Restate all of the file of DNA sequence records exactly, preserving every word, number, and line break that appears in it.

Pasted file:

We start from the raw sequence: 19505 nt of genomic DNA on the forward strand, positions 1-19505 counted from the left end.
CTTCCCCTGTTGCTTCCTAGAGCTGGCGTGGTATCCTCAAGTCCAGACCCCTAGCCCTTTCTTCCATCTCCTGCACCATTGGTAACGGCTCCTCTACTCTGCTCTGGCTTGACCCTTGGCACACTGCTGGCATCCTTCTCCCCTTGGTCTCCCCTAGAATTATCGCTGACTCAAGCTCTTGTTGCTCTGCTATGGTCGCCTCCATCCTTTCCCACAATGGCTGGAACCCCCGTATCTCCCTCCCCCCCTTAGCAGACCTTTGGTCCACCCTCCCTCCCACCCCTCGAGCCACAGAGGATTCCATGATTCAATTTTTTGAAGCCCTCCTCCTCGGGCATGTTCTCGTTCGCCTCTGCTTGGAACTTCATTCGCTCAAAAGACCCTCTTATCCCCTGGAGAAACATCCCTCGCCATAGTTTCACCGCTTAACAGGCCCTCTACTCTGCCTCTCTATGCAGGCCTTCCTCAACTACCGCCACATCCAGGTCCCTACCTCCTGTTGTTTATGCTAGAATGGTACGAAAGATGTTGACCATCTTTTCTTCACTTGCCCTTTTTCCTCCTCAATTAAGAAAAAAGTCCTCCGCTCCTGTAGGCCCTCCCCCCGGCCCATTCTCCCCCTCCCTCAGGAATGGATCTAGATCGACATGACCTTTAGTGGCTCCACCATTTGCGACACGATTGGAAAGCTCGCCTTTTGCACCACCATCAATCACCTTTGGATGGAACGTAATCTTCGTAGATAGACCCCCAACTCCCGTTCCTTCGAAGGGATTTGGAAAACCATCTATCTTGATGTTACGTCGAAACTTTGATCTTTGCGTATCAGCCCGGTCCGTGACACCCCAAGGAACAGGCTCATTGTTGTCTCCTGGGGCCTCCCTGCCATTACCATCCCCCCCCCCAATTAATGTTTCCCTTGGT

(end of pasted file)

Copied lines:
We start from the raw sequence: 19505 nt of genomic DNA on the forward strand, positions 1-19505 counted from the left end.
CTTCCCCTGTTGCTTCCTAGAGCTGGCGTGGTATCCTCAAGTCCAGACCCCTAGCCCTTTCTTCCATCTCCTGCACCATTGGTAACGGCTCCTCTACTCTGCTCTGGCTTGACCCTTGGCACACTGCTGGCATCCTTCTCCCCTTGGTCTCCCCTAGAATTATCGCTGACTCAAGCTCTTGTTGCTCTGCTATGGTCGCCTCCATCCTTTCCCACAATGGCTGGAACCCCCGTATCTCCCTCCCCCCCTTAGCAGACCTTTGGTCCACCCTCCCTCCCACCCCTCGAGCCACAGAGGATTCCATGATTCAATTTTTTGAAGCCCTCCTCCTCGGGCATGTTCTCGTTCGCCTCTGCTTGGAACTTCATTCGCTCAAAAGACCCTCTTATCCCCTGGAGAAACATCCCTCGCCATAGTTTCACCGCTTAACAGGCCCTCTACTCTGCCTCTCTATGCAGGCCTTCCTCAACTACCGCCACATCCAGGTCCCTACCTCCTGTTGTTTATGCTAGAATGGTACGAAAGATGTTGACCATCTTTTCTTCACTTGCCCTTTTTCCTCCTCAATTAAGAAAAAAGTCCTCCGCTCCTGTAGGCCCTCCCCCCGGCCCATTCTCCCCCTCCCTCAGGAATGGATCTAGATCGACATGACCTTTAGTGGCTCCACCATTTGCGACACGATTGGAAAGCTCGCCTTTTGCACCACCATCAATCACCTTTGGATGGAACGTAATCTTCGTAGATAGACCCCCAACTCCCGTTCCTTCGAAGGGATTTGGAAAACCATCTATCTTGATGTTACGTCGAAACTTTGATCTTTGCGTATCAGCCCGGTCCGTGACACCCCAAGGAACAGGCTCATTGTTGTCTCCTGGGGCCTCCCTGCCATTACCATCCCCCCCCCCAATTAATGTTTCCCTTGGT